You say: “if the inspections had been allowed to continue and nothing had been found, differences would no doubt have emerged about what to do next, but peace leaves options like this open whereas war forecloses them”.

However, one could also say (probably not “one could just as well say”, but there’s some case here) that “once Saddam Hussein had been removed from power, differences would no doubt have emerged about what to do next, but war leaves options like this open whereas peace forecloses them”.

So there’s probably a bit more incompatibility among the peace options and less incompatiblity in the war options than you initially suggest. But you’re probably right that the incompatibility among the war options was more fundamental in some sense.

5

Kenny Easwaran 06.18.06 at 5:49 am

Looks like soru made a similar suggestion to me. And I overused the word “fundamental” in seemingly contrary ways.

6

abb1 06.18.06 at 6:29 am

But who died and gave Soru the authority to bomb countries ruled by dictators? This is exactly the same logic that tells others to bomb countries ruled by infidels. They are usually called ‘radical extremists’.

7

soru 06.18.06 at 6:51 am

Who died and gave abb1 the authority to support ruthless dictators in their maintenance of power?

I speak for myself, you speak for yourself.

8

abb1 06.18.06 at 7:24 am

I can’t remember the last time I was supporting or advocating to support any dictators, ruthless or otherwise.

Yet I do remember people like you advocating pretty much indiscriminate violence with the stated goal of removing dictators; just because you don’t like that particular arrangement, political system that’s a few millennia old. I think you have to agree that this is pretty radical.

I am asking: what gives you the right to advocate and use violence in this case? Philosophically speaking, that is.

9

roger 06.18.06 at 10:39 am

Well, if Derbyshire’s bombing option is immoral, than surely the immorality reaches back into the Clinton administration, which, we should remember, was very much in favor of bombing Iraq and did it at the drop of a hat — for instance, for ten weeks in Autumn of 1999, in the winter of 1998-1999, etc.

The assumption that it is more moral for the U.S. to go to war and then build up the nation with which it has been at war seems not that different from colonialism to me. When do these built up nations lose occupying troops? In Kosovo it has been, what, 8 years? And it looks like NATO and the U.S. are going to be in Afghanistan for at least that long, maybe longer. When the assertion of higher morality is made in tandem with the infinite provision of occupying troops, what you get is the Gladstonian model of imperialism. Which is, in effect, even worse than the Disraeli version of it — for all Disraeli’s jingoism, Gladstone actually annexed much more territory into the British empire, sighing morally all the way.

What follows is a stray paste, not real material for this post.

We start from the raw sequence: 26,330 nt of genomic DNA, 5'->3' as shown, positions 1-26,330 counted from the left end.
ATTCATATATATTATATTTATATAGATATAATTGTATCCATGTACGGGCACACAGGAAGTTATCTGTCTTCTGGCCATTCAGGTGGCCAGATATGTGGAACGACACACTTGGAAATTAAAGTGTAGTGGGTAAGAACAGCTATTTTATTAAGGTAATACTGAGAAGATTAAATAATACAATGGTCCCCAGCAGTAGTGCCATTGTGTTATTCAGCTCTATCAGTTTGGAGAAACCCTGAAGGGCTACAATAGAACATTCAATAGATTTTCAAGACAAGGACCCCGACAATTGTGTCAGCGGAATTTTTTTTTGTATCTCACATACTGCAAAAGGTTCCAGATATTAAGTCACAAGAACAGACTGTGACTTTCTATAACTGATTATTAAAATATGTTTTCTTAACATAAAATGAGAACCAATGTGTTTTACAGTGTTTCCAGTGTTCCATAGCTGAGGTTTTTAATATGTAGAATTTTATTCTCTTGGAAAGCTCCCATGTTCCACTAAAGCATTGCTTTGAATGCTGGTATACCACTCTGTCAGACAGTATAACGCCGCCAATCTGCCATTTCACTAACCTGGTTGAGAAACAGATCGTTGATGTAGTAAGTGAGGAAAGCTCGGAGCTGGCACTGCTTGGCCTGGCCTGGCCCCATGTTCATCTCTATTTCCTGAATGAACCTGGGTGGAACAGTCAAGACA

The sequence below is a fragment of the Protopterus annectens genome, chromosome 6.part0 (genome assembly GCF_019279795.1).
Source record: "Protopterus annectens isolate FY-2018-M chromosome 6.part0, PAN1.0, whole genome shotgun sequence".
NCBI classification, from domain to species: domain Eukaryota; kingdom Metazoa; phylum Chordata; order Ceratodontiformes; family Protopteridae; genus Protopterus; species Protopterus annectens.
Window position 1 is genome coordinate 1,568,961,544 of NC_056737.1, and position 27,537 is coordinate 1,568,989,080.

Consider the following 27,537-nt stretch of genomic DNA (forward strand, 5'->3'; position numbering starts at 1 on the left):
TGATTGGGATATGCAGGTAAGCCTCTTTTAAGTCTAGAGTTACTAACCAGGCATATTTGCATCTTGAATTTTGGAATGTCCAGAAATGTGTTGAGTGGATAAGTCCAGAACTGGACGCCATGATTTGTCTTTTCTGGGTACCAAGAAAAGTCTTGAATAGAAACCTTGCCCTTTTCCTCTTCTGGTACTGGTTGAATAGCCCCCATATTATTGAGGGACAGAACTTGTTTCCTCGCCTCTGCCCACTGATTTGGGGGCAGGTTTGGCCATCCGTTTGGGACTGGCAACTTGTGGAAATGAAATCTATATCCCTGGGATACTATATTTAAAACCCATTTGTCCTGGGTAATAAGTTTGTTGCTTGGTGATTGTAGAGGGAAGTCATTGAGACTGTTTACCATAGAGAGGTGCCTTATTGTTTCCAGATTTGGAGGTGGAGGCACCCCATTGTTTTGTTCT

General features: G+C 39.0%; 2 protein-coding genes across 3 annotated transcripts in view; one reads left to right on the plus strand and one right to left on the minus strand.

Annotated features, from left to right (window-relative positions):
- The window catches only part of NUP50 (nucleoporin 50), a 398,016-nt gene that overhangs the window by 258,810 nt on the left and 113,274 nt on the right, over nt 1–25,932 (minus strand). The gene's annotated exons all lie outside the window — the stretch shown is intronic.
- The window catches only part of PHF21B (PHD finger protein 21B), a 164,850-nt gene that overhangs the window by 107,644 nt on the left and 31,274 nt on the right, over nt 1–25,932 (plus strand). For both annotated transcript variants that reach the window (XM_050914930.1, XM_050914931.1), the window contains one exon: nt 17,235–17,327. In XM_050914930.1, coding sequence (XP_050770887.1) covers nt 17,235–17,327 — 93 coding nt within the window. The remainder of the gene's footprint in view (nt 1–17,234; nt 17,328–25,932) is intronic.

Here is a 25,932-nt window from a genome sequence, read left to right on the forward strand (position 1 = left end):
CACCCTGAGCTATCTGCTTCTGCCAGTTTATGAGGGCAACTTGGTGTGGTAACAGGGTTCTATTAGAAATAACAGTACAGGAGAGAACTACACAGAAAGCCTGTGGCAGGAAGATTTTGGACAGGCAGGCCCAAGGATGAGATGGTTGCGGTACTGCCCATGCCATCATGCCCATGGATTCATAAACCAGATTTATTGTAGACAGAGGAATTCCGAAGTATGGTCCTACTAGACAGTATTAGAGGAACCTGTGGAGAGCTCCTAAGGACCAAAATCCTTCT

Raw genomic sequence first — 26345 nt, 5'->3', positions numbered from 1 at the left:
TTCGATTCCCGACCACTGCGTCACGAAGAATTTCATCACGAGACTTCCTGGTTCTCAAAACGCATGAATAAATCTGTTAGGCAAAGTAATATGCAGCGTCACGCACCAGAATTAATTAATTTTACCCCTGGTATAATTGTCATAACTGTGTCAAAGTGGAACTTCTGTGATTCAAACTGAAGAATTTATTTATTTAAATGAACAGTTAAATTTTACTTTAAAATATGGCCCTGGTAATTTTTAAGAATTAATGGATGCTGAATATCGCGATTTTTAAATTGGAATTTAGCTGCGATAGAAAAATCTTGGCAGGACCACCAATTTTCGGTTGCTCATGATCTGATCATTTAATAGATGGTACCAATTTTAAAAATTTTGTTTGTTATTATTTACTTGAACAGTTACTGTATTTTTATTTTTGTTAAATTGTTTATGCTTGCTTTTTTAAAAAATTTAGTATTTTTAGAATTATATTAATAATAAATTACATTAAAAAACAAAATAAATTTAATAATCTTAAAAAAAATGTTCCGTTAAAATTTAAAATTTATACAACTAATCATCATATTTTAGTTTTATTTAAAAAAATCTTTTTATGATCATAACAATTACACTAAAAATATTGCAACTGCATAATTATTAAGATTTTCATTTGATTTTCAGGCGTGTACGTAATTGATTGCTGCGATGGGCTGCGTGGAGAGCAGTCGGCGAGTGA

Going back and searching for alternatives to war has the tendency to select war as a telos, the thing giving meaning to the whole series of past events. But why not go back and search for alternatives to the way one conducted the peace? In the Gulf region, two things at least stick out:
1. The inability of the U.S., in the face of changes in Iran in the late nineties, to recognize Iran, much less acknowledge the reality of its place in the Gulf region, or the complexity of its relations with Hezbollah.
2. The inability to absorb the lessons of Northern Iraq — a place that, shielded from Saddam’s forces, fell into civil war. And then fell out of it, all of which occured without the U.S. occupying the territory.

Perhaps occupation can act as a magnifier of aggression, rather than as a stifler. In which case it isn’t more ‘moral’ to occupy a territory. If the British had done the moral thing in 1860 and occupied the U.S., they would have preserved the Southern system of slavery — which they were strongly inclined to do anyway. This would not have been the more moral option.

10

Jim Henley 06.18.06 at 11:45 am

Congrats, John, on efficiently recapitulating “Applied Hayek.”

11

Tom Hurka 06.18.06 at 11:52 am

Surely the Powell doctrine, as applied in the 1991 Gulf War, involved “low cost” only in terms of U.S soldiers’ lives lost. In other respects it was immensely costly. The U.S. sent many more soldiers to the Middle East in 1991 than to Iraq in 2003 (was it in the high hundreds of thousands?), at vastly greater economic cost. And the Powell strategy of bombing the hell out of Iraq, including parts far removed from Kuwait, before launching the ground war was immensely costly to Iraqi civilians and Iraqi society. It costs — your pocketbook and your enemy’s civilians — a lot to make a war as easy to win as the Powell doctrine requires.

12

Jean 06.18.06 at 11:53 am

I was at University with Johnathan. He studied Phil-Lit. And like most on that course, he knew more about Blanchot than about politics.

13

Dan Simon 06.18.06 at 12:16 pm

I can’t remember the last time I was supporting or advocating to support any dictators, ruthless or otherwise.

A helpful reminder, in case anyone still takes Abb1 seriously…